Navigating anxiety and depression is difficult without working medication. So far I only have something for my anxiety. I’m not taking my Zoloft anymore, so the depression symptoms are getting stronger. It’s like the volume on an annoying voice gets turned up.
I don’t have a cure for any of it. Some days I can ignore the voice. Others I can’t. Early on in my life, I was promised the magical ability to wish it away or get it cured for good. Nobody told me I needed to get a handle on stressors, triggers, and runaway thoughts. So I’m learning as an adult what I wish I had learned as a child.
There have been a few useful things I picked up. Like worrying about what I wished was different. That’s unhealthy. I might as well wish I live in the universe where everyone rides unicorns and eats unicorn poop three times a day.
Instead, one path to inner peace is to accept the annoying voice. It wants me to react. That’s why it exists.
I also need to accept the fact that I won’t always be good at accepting my own flaws and failures. Each day is a new opportunity. The Earth spins. The sun rises. I get to try again.
In many ways, I’m aware that being a human being requires practice. It’s an art, not a science. Sometimes I’m good at it. Sometimes I’m not good at it.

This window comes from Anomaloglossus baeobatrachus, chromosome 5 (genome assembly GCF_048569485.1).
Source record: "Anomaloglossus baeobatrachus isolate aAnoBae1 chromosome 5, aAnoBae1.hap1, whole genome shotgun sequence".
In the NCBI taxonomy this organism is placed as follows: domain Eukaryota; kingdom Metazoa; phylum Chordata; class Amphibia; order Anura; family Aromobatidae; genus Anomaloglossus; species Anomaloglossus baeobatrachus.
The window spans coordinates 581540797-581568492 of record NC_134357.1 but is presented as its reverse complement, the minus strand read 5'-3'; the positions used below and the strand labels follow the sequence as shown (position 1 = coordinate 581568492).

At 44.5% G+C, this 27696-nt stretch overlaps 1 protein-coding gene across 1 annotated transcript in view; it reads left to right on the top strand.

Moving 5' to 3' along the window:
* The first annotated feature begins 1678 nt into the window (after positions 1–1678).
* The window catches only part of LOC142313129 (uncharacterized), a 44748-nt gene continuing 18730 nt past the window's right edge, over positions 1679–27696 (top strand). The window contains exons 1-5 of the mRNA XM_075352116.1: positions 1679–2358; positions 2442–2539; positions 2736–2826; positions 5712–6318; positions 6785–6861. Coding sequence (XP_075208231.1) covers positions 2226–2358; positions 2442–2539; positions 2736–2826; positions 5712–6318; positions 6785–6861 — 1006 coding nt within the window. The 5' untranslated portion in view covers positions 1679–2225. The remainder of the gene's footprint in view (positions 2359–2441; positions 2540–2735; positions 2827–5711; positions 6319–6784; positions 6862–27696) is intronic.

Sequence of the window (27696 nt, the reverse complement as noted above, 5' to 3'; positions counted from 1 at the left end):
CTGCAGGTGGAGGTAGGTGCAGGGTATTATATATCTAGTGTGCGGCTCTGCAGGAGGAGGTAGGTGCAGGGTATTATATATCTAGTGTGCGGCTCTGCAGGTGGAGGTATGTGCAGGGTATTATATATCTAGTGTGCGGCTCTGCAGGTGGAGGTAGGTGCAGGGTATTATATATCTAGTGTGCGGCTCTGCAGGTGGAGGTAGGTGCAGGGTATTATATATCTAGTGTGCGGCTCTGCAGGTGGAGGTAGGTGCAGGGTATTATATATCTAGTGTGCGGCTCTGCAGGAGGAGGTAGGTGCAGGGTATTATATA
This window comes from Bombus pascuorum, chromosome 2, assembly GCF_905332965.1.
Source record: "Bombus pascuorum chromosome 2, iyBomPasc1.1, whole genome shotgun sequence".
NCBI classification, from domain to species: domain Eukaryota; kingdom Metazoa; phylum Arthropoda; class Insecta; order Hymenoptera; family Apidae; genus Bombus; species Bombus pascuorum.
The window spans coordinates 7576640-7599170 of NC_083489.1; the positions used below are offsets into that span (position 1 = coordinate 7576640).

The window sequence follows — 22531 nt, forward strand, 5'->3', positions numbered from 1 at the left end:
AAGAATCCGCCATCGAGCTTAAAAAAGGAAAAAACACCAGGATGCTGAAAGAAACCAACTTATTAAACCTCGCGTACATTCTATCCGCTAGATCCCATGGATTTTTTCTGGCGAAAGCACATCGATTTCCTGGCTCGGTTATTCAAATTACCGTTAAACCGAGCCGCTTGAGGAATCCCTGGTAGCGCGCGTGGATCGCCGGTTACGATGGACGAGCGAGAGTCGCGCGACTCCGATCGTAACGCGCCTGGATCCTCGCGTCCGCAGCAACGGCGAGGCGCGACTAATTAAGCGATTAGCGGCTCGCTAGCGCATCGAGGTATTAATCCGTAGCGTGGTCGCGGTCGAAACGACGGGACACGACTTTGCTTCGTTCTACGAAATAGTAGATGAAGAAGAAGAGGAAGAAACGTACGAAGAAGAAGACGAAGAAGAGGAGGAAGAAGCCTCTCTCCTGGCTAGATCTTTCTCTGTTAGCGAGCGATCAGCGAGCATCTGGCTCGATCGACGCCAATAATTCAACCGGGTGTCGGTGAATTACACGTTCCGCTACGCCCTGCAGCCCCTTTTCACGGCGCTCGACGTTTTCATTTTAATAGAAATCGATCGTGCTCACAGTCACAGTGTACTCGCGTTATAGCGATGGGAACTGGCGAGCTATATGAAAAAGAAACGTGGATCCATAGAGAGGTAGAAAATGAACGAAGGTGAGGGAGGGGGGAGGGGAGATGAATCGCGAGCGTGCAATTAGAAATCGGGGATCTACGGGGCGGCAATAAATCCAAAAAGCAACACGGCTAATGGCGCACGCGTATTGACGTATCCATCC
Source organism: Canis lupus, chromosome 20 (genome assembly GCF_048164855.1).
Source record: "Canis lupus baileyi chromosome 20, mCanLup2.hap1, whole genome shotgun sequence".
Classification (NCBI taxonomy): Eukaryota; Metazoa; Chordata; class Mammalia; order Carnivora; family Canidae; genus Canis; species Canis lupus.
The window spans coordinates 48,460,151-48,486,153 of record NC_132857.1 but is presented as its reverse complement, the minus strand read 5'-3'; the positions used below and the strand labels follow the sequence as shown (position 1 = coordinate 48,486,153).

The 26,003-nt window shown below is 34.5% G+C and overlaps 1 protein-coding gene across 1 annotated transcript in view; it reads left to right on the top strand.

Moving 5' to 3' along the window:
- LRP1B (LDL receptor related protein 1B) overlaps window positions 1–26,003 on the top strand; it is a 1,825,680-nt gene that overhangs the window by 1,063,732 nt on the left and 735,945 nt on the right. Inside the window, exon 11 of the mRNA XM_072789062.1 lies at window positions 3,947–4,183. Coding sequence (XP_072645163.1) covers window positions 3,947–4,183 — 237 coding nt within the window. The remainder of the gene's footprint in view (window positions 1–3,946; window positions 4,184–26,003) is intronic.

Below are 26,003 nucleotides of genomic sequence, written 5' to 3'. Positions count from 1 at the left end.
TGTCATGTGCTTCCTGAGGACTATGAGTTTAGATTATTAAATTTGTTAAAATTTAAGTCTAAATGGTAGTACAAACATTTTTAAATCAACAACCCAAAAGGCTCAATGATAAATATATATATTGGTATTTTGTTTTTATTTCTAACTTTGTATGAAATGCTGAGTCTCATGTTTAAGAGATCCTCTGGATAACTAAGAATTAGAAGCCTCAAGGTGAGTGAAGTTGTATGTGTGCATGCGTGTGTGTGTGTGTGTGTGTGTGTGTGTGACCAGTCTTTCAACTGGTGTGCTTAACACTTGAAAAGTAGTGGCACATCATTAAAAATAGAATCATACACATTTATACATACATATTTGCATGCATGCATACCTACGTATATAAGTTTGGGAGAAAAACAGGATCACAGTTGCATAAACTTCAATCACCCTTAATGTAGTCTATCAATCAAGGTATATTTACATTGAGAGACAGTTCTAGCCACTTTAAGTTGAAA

That’s totally fine. Being good or bad at it is ultimately meaningless. What matters is that I practice.
One thought on “Paths To Inner Peace”
“Being good or bad at it is ultimately meaningless. What matters is that I practice.”
My partner started on Zoloft because of mild depression, unlike yours for sure, but then went off of it for an alternative therapy in the form of … a dog. She no longer feels depressed, although the dog is more expensive than the Zoloft prescription, it seems a healthier option.
I mention this merely as a sign of hope that you will find something that helps you enough that you can practice good health on a daily basis.
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